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Property prices and sales on the up in October

By NZPA

Thursday 18th November 2004

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The residential property market is proving to be a bubble that won't burst, according to the latest figures from the Real Estate Institute of New Zealand (REINZ).

REINZ said monthly sales volumes were up and median selling prices rose to a new record high in October, defying predictions of a softening property market.

The national median selling price hit $252,500 in October, up from $250,000 in September. Sales rose to 8191 in October, up from 7854. It also took less time to sell properties, with median days to sell down from 31 to 30.

On an annual basis prices were up 11.23% from the $227,000 median of October last year, but sales were well down from the previous year's 10,923.

REINZ president Howard Morley said it looked like the lower end of the market was recovering more quickly than the top end of the market.

There were 6604 sales of residential properties under $400,000, up from 6336. Sales in the $400,001 to $600,000 price band were relatively flat at 1405, compared to 1025 in September, while sales over $600,000 rose slightly from 493 to 542.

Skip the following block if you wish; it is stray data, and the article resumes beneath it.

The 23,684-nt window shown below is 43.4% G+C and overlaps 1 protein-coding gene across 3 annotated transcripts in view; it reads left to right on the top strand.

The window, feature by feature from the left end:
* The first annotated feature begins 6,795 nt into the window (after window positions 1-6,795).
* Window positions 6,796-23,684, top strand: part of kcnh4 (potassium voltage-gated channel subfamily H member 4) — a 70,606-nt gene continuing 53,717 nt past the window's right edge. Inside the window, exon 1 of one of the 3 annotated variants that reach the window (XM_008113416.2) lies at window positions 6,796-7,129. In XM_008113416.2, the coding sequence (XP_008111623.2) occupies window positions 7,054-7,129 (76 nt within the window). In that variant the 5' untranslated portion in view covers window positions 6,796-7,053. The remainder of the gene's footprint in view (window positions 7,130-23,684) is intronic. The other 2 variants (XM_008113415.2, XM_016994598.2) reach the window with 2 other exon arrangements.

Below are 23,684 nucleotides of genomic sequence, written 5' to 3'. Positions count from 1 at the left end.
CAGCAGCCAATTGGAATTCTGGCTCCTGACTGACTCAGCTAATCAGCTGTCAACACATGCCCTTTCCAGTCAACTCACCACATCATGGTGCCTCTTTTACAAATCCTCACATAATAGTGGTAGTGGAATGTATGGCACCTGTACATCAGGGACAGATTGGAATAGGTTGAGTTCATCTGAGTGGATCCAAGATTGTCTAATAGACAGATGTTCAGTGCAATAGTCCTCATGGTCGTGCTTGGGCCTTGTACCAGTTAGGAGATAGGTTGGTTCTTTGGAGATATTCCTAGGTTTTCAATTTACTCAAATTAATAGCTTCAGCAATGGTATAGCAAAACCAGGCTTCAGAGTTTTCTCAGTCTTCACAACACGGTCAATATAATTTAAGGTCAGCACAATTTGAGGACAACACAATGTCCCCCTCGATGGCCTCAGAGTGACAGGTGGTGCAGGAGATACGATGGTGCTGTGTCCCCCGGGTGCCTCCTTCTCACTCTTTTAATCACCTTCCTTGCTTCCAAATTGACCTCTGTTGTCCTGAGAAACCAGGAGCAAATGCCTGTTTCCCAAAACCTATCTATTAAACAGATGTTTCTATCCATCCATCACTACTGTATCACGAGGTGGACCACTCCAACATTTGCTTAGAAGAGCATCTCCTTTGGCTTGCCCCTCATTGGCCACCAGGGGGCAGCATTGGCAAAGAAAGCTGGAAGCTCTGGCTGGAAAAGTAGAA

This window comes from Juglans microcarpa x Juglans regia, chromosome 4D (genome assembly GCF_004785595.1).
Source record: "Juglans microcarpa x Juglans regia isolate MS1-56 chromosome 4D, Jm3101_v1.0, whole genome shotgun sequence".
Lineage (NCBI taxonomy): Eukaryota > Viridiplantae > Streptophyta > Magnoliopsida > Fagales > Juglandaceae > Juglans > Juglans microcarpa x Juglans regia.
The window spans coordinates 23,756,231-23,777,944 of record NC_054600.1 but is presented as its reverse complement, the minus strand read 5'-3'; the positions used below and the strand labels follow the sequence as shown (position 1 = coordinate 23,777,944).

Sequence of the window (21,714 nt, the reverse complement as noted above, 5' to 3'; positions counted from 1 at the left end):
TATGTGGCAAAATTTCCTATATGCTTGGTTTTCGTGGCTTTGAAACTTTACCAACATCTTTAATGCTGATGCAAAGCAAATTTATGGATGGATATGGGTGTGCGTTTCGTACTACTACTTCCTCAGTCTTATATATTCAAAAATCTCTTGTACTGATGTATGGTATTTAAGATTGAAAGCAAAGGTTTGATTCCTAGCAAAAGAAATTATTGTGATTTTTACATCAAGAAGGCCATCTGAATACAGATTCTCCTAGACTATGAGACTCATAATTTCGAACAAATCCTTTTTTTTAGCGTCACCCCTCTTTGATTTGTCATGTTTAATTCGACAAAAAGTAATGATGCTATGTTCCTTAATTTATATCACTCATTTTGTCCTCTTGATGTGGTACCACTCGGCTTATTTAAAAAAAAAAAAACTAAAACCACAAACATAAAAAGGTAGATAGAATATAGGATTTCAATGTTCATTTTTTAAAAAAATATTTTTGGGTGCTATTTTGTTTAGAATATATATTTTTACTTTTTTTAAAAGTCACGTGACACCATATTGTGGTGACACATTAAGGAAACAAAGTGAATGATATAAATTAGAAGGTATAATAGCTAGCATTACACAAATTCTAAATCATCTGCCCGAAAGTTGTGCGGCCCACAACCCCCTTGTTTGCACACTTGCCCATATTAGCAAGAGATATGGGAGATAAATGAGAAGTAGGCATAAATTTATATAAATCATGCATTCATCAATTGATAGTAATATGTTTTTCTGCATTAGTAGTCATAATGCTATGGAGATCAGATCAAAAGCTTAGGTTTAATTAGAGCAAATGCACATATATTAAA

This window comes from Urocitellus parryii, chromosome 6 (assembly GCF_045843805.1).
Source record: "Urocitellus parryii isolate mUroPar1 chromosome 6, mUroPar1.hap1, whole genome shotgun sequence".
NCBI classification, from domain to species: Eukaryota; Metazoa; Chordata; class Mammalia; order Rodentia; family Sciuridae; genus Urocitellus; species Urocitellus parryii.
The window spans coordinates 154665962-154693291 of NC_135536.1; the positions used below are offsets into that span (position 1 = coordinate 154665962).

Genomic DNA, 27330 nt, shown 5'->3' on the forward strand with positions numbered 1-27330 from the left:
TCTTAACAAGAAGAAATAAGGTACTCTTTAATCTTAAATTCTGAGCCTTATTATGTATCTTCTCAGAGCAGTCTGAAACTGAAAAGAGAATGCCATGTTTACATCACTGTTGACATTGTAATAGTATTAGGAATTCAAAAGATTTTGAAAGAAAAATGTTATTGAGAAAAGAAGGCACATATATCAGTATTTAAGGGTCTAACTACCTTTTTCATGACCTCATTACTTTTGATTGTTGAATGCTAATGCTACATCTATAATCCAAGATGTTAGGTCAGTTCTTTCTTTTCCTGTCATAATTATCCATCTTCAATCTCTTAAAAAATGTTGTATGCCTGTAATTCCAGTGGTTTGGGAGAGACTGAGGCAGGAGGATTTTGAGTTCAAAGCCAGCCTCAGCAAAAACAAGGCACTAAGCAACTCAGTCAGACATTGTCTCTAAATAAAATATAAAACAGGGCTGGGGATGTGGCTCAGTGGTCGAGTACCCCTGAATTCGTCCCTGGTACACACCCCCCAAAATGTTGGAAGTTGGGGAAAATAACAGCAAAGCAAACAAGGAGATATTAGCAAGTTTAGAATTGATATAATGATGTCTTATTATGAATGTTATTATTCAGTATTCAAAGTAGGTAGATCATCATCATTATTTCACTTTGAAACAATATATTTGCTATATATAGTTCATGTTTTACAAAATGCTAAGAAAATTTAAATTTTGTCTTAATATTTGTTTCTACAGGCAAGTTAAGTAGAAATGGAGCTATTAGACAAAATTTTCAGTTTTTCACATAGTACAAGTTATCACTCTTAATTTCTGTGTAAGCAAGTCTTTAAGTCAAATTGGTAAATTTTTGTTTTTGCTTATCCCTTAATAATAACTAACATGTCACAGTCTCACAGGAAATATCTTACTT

Eight regions recorded higher sales prices, while three posted dips.

The median selling price in Auckland rose to $340,000 from $337,000, but turnover was down from 2682 sales to 2667.

Wellington's median selling price jumped $10,000 to $280,000 and sales volume was also lively, increasing from 736 in September to 950 in October.

The Waikato/Bay of Plenty/Gisborne median price rose to $230,000 from $212,500, while Hawke's Bay improved from $196,100 to $217,000 and Taranaki increased from $158,500 to $161,500. Median prices in Nelson rose $20,000 to $270,000, while in Canterbury/Westland prices rose from $223,250 to $227,000 and Otago increased from $186,550 to $195,500. On the downside, the Northland region's median sales price fell from $195,000 the previous month to $185,000. Manawatu/Wanganui fell $1000 to $145,000 and Southland prices dipped to $121,350 from $133,500.

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